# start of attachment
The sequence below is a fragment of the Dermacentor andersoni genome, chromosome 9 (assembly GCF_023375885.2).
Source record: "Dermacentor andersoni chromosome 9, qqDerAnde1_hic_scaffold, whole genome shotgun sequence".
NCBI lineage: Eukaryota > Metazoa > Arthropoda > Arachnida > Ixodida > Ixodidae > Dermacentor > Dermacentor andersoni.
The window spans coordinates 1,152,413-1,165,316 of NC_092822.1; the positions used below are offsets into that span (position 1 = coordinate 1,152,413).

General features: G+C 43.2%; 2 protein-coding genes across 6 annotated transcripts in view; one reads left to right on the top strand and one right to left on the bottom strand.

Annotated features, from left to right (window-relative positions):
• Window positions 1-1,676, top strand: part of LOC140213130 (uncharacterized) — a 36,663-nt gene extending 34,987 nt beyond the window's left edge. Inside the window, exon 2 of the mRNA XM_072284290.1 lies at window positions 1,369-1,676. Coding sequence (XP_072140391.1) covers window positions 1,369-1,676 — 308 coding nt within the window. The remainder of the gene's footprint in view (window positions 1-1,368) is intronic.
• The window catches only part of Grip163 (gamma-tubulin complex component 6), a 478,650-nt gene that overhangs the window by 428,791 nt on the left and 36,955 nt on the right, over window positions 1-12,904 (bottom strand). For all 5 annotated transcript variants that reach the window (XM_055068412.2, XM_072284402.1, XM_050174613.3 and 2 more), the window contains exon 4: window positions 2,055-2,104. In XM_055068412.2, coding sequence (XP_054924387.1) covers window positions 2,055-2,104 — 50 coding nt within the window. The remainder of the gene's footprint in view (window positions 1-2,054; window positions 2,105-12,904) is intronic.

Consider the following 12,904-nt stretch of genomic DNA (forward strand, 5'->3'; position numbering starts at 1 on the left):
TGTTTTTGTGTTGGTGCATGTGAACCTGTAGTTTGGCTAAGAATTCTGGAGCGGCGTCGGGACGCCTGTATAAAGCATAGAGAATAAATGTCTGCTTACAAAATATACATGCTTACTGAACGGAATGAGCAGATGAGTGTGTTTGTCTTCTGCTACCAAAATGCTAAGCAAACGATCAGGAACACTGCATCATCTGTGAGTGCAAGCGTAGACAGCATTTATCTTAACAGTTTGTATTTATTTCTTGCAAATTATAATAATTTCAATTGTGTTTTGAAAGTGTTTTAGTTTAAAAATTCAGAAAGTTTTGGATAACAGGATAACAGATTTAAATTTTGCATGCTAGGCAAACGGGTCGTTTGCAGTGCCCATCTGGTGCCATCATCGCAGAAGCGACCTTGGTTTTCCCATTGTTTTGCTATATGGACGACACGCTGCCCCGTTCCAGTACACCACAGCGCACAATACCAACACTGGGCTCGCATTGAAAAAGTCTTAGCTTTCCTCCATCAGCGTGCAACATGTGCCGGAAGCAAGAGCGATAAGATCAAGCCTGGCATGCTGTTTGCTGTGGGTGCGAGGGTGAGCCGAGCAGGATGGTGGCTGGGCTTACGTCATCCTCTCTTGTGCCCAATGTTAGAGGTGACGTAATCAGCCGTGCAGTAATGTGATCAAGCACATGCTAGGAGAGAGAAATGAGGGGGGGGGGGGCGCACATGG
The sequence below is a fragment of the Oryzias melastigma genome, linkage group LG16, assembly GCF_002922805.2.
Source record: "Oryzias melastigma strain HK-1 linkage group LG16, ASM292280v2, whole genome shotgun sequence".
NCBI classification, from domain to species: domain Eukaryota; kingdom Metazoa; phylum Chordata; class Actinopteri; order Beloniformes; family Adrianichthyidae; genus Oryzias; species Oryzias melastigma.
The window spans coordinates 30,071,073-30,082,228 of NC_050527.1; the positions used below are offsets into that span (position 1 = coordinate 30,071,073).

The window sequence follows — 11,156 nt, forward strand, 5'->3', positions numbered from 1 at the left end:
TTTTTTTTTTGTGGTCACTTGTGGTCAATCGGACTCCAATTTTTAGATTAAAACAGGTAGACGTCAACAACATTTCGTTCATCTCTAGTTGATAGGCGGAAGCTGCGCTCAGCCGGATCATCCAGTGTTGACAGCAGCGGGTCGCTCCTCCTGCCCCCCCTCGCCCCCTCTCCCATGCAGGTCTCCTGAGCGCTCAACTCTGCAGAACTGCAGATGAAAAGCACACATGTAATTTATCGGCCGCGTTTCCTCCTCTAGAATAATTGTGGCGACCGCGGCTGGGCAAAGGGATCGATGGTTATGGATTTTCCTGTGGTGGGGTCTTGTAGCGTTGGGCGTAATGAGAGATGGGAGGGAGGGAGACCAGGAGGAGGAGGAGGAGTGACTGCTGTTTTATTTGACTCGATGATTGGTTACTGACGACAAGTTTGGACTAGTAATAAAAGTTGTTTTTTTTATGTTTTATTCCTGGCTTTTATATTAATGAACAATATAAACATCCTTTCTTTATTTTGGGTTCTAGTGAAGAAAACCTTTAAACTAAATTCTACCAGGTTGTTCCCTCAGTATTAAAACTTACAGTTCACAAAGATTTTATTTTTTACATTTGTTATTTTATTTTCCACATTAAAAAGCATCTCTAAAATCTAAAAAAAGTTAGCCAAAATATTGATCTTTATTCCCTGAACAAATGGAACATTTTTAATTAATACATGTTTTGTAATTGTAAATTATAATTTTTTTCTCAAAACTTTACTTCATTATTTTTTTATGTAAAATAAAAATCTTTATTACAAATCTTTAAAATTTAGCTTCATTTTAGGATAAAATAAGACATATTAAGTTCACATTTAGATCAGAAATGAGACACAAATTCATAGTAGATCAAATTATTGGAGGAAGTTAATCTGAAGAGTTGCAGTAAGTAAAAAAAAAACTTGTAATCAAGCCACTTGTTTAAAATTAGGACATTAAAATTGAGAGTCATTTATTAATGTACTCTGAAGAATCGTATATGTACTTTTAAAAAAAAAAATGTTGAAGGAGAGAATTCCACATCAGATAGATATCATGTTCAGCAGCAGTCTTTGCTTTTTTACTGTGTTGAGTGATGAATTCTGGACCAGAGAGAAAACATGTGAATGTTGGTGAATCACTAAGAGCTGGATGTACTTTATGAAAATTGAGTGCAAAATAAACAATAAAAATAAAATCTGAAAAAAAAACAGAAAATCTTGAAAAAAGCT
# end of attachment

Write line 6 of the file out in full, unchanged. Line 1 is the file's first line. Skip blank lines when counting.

Annotated features, from left to right (window-relative positions):